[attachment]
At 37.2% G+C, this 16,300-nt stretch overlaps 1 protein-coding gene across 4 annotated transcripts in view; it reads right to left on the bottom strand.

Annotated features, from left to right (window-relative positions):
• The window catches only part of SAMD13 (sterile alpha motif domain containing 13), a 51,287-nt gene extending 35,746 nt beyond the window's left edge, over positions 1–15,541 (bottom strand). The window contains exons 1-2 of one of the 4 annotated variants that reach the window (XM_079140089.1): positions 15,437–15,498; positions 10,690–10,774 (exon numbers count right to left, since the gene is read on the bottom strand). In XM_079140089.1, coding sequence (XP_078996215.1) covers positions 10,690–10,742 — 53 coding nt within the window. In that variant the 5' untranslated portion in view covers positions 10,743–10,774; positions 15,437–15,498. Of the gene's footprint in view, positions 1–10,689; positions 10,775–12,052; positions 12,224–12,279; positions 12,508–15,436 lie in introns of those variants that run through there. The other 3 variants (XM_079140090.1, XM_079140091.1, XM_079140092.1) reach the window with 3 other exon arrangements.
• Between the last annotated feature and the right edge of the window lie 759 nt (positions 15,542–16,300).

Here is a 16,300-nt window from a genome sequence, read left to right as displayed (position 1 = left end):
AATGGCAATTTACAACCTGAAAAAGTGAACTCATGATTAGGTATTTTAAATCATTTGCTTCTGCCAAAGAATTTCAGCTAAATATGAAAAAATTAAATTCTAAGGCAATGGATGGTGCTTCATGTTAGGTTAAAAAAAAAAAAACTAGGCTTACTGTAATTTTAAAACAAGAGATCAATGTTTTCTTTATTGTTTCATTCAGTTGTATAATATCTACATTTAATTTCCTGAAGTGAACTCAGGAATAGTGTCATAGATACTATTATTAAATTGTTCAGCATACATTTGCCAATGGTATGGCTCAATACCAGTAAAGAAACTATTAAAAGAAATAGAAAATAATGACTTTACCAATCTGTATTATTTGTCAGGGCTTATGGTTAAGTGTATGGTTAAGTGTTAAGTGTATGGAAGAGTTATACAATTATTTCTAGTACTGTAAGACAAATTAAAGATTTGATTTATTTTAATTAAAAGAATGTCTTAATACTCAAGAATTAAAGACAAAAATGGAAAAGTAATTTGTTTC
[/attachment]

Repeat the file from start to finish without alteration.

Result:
At 37.2% G+C, this 16,300-nt stretch overlaps 1 protein-coding gene across 4 annotated transcripts in view; it reads right to left on the bottom strand.

Annotated features, from left to right (window-relative positions):
• The window catches only part of SAMD13 (sterile alpha motif domain containing 13), a 51,287-nt gene extending 35,746 nt beyond the window's left edge, over positions 1–15,541 (bottom strand). The window contains exons 1-2 of one of the 4 annotated variants that reach the window (XM_079140089.1): positions 15,437–15,498; positions 10,690–10,774 (exon numbers count right to left, since the gene is read on the bottom strand). In XM_079140089.1, coding sequence (XP_078996215.1) covers positions 10,690–10,742 — 53 coding nt within the window. In that variant the 5' untranslated portion in view covers positions 10,743–10,774; positions 15,437–15,498. Of the gene's footprint in view, positions 1–10,689; positions 10,775–12,052; positions 12,224–12,279; positions 12,508–15,436 lie in introns of those variants that run through there. The other 3 variants (XM_079140090.1, XM_079140091.1, XM_079140092.1) reach the window with 3 other exon arrangements.
• Between the last annotated feature and the right edge of the window lie 759 nt (positions 15,542–16,300).

Here is a 16,300-nt window from a genome sequence, read left to right as displayed (position 1 = left end):
AATGGCAATTTACAACCTGAAAAAGTGAACTCATGATTAGGTATTTTAAATCATTTGCTTCTGCCAAAGAATTTCAGCTAAATATGAAAAAATTAAATTCTAAGGCAATGGATGGTGCTTCATGTTAGGTTAAAAAAAAAAAAACTAGGCTTACTGTAATTTTAAAACAAGAGATCAATGTTTTCTTTATTGTTTCATTCAGTTGTATAATATCTACATTTAATTTCCTGAAGTGAACTCAGGAATAGTGTCATAGATACTATTATTAAATTGTTCAGCATACATTTGCCAATGGTATGGCTCAATACCAGTAAAGAAACTATTAAAAGAAATAGAAAATAATGACTTTACCAATCTGTATTATTTGTCAGGGCTTATGGTTAAGTGTATGGTTAAGTGTTAAGTGTATGGAAGAGTTATACAATTATTTCTAGTACTGTAAGACAAATTAAAGATTTGATTTATTTTAATTAAAAGAATGTCTTAATACTCAAGAATTAAAGACAAAAATGGAAAAGTAATTTGTTTC